We asked for records from school districts in Fresno, Clovis, Madera, and Visalia but only Fresno Unified and Clovis Unified keep detailed records of the number of substitutes they use. Only Fresno Unified breaks down the numbers by school.
What we found in Fresno and Clovis is an obvious pattern of students in classes with subs on Fridays. It's Friday in Fresno Unified and school is letting out. The kids are going home, but if it's a typical Friday, a lot of their teachers have already started their weekend by calling in sick.
Our analysis found Fridays are by far the most popular days for teachers to ditch class. Let's do the math: Fresno Unified was missing an average of 423 regular teachers every Friday 35 more than Wednesdays, the next most common day to skip. Surprisingly, teachers didn't extend their weekends by missing Mondays.
The numbers of subs peaked at 499 on the last Friday of November, the week after Thanksgiving. And the top five most missed days are all Fridays, a fact that surprised many Fresno parents. "I didn't realize there was that many substitute teachers," said one parent. "Sounds to me like we have some teachers who would like to have 3-day weekends," said another. And a third parent said, "That is a major concern. And why?" It's relatively easy for teachers to call in sick. In Fresno Unified, they don't talk to their principal. They call a computerized system. They get 10 sick days every year, and they can call in sick five days in a row without needing a doctor's note. Even fellow teachers know that sometimes, their co-workers are calling in sick for a so-called "mental health day." "Some teachers just get discouraged and they're really not sick," said teacher Fresno Unified teacher Len Barton. "They just want some time off." "I'm sure there's, from time to time, there can be an abuse of the system by someone, but overall teachers I know are dedicated and they're every day working," said Fresno Teachers Association president Larry Moore.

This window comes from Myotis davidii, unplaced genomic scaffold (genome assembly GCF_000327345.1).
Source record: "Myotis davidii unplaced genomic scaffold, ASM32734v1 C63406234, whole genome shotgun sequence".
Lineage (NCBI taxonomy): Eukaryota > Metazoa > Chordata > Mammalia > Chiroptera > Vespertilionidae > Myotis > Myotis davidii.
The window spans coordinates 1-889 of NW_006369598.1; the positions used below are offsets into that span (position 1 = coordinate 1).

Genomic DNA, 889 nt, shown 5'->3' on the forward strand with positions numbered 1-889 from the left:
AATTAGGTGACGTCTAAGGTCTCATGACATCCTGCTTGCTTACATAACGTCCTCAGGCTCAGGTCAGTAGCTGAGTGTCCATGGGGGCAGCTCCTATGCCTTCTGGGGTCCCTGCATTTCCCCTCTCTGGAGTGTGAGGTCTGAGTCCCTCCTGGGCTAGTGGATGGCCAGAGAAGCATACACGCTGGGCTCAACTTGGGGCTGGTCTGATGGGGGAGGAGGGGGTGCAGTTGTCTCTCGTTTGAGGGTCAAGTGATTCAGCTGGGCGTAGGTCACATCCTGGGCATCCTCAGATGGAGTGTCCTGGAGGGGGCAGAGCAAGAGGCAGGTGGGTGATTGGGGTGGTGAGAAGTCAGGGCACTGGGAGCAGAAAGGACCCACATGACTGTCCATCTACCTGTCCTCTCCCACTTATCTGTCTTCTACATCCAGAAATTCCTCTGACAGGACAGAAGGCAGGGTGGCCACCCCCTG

A recent Harvard study shows students are suffering on standardized tests when their teachers are out of the classroom. While Fresno Unified has disciplined some teachers for too many absences, teachers don't shoulder all the blame for missing class. The school district often pulls them out for training or meetings, especially on Fridays. Fresno Unified administrators are trying to change that by next school year. "We really started to look collectively at how we can be more strategic with the goal of leaving the regular teacher in the classroom as much as possible," said Kim Mecum, Fresno Unified's associate superintendent for human resources.
But sometimes, the number of call-ins is too eyepopping to ignore. For example, 15 Fresno High School teachers, one out of every nine, called in sick or took personal days on Friday, Oct. 26. That same week, only two called in on Monday the 22nd, the day Presidential candidate Hillary Clinton held a rally at the school. In fact, Fresno High teachers called in for sick days or personal days 133 times in October. That's about one sick day for every teacher. And the kids notice. "They're probably out partying or something; having fun on Friday," said Fresno High School student Mike Lucero. "I wish I could do that."
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